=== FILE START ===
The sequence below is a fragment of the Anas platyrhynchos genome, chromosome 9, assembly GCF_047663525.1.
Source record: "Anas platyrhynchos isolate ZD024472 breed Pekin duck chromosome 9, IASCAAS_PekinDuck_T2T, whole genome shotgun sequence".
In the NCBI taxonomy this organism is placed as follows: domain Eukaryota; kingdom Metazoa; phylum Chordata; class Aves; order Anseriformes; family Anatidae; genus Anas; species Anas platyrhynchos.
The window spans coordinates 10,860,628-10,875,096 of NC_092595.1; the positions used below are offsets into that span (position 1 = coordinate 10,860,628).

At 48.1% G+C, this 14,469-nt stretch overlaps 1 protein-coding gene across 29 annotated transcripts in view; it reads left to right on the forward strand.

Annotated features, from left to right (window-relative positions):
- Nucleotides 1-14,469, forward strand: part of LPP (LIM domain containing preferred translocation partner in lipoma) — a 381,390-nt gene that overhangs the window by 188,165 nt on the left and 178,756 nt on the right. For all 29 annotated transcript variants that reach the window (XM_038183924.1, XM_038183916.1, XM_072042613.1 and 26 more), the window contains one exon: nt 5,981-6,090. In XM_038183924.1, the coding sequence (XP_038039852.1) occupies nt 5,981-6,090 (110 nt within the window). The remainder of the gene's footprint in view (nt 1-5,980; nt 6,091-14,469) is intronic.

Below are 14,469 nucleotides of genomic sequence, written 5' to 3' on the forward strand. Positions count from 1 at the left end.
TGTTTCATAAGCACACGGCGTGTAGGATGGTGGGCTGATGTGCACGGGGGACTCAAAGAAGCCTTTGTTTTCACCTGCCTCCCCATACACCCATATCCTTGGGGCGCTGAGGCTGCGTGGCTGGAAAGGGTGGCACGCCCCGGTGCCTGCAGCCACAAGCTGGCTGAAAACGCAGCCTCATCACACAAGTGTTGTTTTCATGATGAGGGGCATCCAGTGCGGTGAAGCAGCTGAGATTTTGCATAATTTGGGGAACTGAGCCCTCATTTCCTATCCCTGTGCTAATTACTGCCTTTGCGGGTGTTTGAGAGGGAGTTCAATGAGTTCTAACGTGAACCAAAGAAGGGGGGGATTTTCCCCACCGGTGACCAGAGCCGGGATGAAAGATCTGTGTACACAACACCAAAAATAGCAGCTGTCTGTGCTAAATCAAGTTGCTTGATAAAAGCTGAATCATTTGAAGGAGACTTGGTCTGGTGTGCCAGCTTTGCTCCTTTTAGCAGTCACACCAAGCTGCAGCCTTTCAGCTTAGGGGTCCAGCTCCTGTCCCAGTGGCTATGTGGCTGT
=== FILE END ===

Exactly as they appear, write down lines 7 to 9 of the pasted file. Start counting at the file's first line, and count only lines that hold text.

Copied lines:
- Nucleotides 1-14,469, forward strand: part of LPP (LIM domain containing preferred translocation partner in lipoma) — a 381,390-nt gene that overhangs the window by 188,165 nt on the left and 178,756 nt on the right. For all 29 annotated transcript variants that reach the window (XM_038183924.1, XM_038183916.1, XM_072042613.1 and 26 more), the window contains one exon: nt 5,981-6,090. In XM_038183924.1, the coding sequence (XP_038039852.1) occupies nt 5,981-6,090 (110 nt within the window). The remainder of the gene's footprint in view (nt 1-5,980; nt 6,091-14,469) is intronic.

Below are 14,469 nucleotides of genomic sequence, written 5' to 3' on the forward strand. Positions count from 1 at the left end.
TGTTTCATAAGCACACGGCGTGTAGGATGGTGGGCTGATGTGCACGGGGGACTCAAAGAAGCCTTTGTTTTCACCTGCCTCCCCATACACCCATATCCTTGGGGCGCTGAGGCTGCGTGGCTGGAAAGGGTGGCACGCCCCGGTGCCTGCAGCCACAAGCTGGCTGAAAACGCAGCCTCATCACACAAGTGTTGTTTTCATGATGAGGGGCATCCAGTGCGGTGAAGCAGCTGAGATTTTGCATAATTTGGGGAACTGAGCCCTCATTTCCTATCCCTGTGCTAATTACTGCCTTTGCGGGTGTTTGAGAGGGAGTTCAATGAGTTCTAACGTGAACCAAAGAAGGGGGGGATTTTCCCCACCGGTGACCAGAGCCGGGATGAAAGATCTGTGTACACAACACCAAAAATAGCAGCTGTCTGTGCTAAATCAAGTTGCTTGATAAAAGCTGAATCATTTGAAGGAGACTTGGTCTGGTGTGCCAGCTTTGCTCCTTTTAGCAGTCACACCAAGCTGCAGCCTTTCAGCTTAGGGGTCCAGCTCCTGTCCCAGTGGCTATGTGGCTGT